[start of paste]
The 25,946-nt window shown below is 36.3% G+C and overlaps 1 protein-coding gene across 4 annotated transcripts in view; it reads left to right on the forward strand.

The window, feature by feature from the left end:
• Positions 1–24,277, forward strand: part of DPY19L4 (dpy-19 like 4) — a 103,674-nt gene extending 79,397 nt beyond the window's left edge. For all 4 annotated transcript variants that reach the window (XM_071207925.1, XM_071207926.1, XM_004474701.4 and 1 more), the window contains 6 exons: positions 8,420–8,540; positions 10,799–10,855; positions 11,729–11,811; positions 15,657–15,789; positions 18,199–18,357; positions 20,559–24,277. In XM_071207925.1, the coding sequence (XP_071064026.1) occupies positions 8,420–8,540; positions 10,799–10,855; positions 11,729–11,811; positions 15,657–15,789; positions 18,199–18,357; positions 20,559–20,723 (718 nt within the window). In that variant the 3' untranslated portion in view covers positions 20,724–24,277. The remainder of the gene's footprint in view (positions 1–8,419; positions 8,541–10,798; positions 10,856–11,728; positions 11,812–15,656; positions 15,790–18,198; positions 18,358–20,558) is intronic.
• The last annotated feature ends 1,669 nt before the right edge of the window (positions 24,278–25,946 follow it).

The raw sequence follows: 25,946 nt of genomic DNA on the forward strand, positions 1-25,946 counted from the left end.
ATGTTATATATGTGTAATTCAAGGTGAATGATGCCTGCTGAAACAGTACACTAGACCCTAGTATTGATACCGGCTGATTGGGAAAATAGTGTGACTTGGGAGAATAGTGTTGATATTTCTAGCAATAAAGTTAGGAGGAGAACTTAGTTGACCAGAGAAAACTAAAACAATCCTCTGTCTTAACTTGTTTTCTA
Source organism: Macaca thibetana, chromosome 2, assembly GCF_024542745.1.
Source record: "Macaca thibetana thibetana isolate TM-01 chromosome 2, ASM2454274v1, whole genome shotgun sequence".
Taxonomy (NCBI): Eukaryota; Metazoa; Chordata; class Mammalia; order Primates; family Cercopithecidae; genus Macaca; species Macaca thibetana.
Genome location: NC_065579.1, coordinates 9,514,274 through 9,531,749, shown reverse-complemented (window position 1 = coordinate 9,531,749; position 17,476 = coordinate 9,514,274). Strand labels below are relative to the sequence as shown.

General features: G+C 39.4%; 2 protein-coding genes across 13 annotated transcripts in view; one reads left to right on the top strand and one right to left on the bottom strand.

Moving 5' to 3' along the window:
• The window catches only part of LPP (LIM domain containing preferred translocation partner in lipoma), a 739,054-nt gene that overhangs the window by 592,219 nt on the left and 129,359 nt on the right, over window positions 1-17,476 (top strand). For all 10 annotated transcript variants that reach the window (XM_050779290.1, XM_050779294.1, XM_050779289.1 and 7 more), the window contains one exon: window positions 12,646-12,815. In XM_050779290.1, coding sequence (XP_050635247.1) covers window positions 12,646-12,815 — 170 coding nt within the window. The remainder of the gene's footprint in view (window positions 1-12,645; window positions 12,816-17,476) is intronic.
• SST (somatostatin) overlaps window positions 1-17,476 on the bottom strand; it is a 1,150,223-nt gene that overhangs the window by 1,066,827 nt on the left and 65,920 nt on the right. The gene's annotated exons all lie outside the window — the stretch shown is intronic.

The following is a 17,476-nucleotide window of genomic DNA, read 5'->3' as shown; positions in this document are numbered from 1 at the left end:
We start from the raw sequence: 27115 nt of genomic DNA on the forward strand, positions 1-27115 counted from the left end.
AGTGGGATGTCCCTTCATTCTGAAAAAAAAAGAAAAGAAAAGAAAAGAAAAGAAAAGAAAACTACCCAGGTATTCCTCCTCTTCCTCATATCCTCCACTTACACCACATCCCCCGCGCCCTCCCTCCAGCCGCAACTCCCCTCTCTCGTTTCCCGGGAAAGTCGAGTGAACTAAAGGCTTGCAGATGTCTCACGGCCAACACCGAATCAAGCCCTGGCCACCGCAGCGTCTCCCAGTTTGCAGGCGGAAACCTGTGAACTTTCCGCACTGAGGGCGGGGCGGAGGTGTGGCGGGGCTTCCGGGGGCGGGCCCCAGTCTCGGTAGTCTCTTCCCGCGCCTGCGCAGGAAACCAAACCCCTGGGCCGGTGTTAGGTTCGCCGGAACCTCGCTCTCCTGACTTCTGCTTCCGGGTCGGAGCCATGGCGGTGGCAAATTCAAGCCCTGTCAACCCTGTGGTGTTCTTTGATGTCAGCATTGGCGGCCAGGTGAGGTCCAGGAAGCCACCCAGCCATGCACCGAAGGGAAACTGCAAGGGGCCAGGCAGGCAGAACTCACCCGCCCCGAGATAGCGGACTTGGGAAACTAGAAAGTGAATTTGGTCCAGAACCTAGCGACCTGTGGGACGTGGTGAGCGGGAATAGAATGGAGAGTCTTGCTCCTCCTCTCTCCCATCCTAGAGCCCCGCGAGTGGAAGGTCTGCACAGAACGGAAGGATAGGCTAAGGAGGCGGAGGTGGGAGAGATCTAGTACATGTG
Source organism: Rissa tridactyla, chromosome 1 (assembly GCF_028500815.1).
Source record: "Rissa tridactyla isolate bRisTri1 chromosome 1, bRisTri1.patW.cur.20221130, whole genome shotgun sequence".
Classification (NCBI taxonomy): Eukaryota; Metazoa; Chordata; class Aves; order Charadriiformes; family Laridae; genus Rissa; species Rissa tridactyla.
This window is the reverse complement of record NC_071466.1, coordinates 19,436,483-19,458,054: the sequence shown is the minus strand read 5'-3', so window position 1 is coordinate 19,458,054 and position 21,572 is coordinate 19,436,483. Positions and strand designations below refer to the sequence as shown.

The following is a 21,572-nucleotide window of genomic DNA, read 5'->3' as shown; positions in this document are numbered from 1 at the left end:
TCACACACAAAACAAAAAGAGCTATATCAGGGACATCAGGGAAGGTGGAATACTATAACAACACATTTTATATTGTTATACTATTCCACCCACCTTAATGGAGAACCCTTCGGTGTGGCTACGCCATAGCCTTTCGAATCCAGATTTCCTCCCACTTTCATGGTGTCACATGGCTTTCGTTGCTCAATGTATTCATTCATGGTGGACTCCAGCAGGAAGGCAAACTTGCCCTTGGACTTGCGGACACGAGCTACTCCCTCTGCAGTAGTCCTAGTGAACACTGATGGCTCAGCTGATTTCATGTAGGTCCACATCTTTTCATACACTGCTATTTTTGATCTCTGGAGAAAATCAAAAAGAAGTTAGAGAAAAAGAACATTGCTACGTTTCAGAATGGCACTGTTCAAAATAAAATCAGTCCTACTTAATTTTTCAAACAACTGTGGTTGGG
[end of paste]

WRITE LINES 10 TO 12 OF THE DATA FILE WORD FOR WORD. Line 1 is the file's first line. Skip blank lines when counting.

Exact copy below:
Genome location: NC_065579.1, coordinates 9,514,274 through 9,531,749, shown reverse-complemented (window position 1 = coordinate 9,531,749; position 17,476 = coordinate 9,514,274). Strand labels below are relative to the sequence as shown.

General features: G+C 39.4%; 2 protein-coding genes across 13 annotated transcripts in view; one reads left to right on the top strand and one right to left on the bottom strand.

Moving 5' to 3' along the window: